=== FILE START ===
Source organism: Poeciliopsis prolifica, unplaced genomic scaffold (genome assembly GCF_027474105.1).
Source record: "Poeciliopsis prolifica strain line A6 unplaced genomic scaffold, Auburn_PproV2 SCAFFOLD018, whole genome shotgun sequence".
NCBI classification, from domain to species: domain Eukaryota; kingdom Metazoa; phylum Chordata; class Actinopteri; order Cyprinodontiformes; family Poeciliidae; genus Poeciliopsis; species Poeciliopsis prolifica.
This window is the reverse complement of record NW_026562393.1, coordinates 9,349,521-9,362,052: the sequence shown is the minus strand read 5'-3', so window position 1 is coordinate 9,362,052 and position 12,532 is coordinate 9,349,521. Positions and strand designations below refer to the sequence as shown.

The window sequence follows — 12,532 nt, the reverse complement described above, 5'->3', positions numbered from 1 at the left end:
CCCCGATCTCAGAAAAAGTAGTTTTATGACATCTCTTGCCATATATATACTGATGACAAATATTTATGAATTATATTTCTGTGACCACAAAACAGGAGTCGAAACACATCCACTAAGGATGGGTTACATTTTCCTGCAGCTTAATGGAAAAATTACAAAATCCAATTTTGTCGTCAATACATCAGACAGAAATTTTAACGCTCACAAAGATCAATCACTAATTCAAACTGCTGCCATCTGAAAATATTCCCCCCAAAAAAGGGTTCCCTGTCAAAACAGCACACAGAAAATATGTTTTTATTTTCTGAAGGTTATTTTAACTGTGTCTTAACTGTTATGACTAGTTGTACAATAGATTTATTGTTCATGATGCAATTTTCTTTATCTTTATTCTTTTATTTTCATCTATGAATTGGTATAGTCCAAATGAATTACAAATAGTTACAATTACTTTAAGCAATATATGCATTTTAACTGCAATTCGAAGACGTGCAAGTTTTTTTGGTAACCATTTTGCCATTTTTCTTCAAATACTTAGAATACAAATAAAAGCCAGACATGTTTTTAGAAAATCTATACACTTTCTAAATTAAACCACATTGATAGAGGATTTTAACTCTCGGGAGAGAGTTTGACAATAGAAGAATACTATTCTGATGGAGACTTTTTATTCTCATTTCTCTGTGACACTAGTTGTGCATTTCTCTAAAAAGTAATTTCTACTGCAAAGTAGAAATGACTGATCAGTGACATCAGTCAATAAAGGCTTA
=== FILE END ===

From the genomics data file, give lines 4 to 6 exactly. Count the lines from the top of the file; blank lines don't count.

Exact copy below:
This window is the reverse complement of record NW_026562393.1, coordinates 9,349,521-9,362,052: the sequence shown is the minus strand read 5'-3', so window position 1 is coordinate 9,362,052 and position 12,532 is coordinate 9,349,521. Positions and strand designations below refer to the sequence as shown.

The window sequence follows — 12,532 nt, the reverse complement described above, 5'->3', positions numbered from 1 at the left end:
CCCCGATCTCAGAAAAAGTAGTTTTATGACATCTCTTGCCATATATATACTGATGACAAATATTTATGAATTATATTTCTGTGACCACAAAACAGGAGTCGAAACACATCCACTAAGGATGGGTTACATTTTCCTGCAGCTTAATGGAAAAATTACAAAATCCAATTTTGTCGTCAATACATCAGACAGAAATTTTAACGCTCACAAAGATCAATCACTAATTCAAACTGCTGCCATCTGAAAATATTCCCCCCAAAAAAGGGTTCCCTGTCAAAACAGCACACAGAAAATATGTTTTTATTTTCTGAAGGTTATTTTAACTGTGTCTTAACTGTTATGACTAGTTGTACAATAGATTTATTGTTCATGATGCAATTTTCTTTATCTTTATTCTTTTATTTTCATCTATGAATTGGTATAGTCCAAATGAATTACAAATAGTTACAATTACTTTAAGCAATATATGCATTTTAACTGCAATTCGAAGACGTGCAAGTTTTTTTGGTAACCATTTTGCCATTTTTCTTCAAATACTTAGAATACAAATAAAAGCCAGACATGTTTTTAGAAAATCTATACACTTTCTAAATTAAACCACATTGATAGAGGATTTTAACTCTCGGGAGAGAGTTTGACAATAGAAGAATACTATTCTGATGGAGACTTTTTATTCTCATTTCTCTGTGACACTAGTTGTGCATTTCTCTAAAAAGTAATTTCTACTGCAAAGTAGAAATGACTGATCAGTGACATCAGTCAATAAAGGCTTA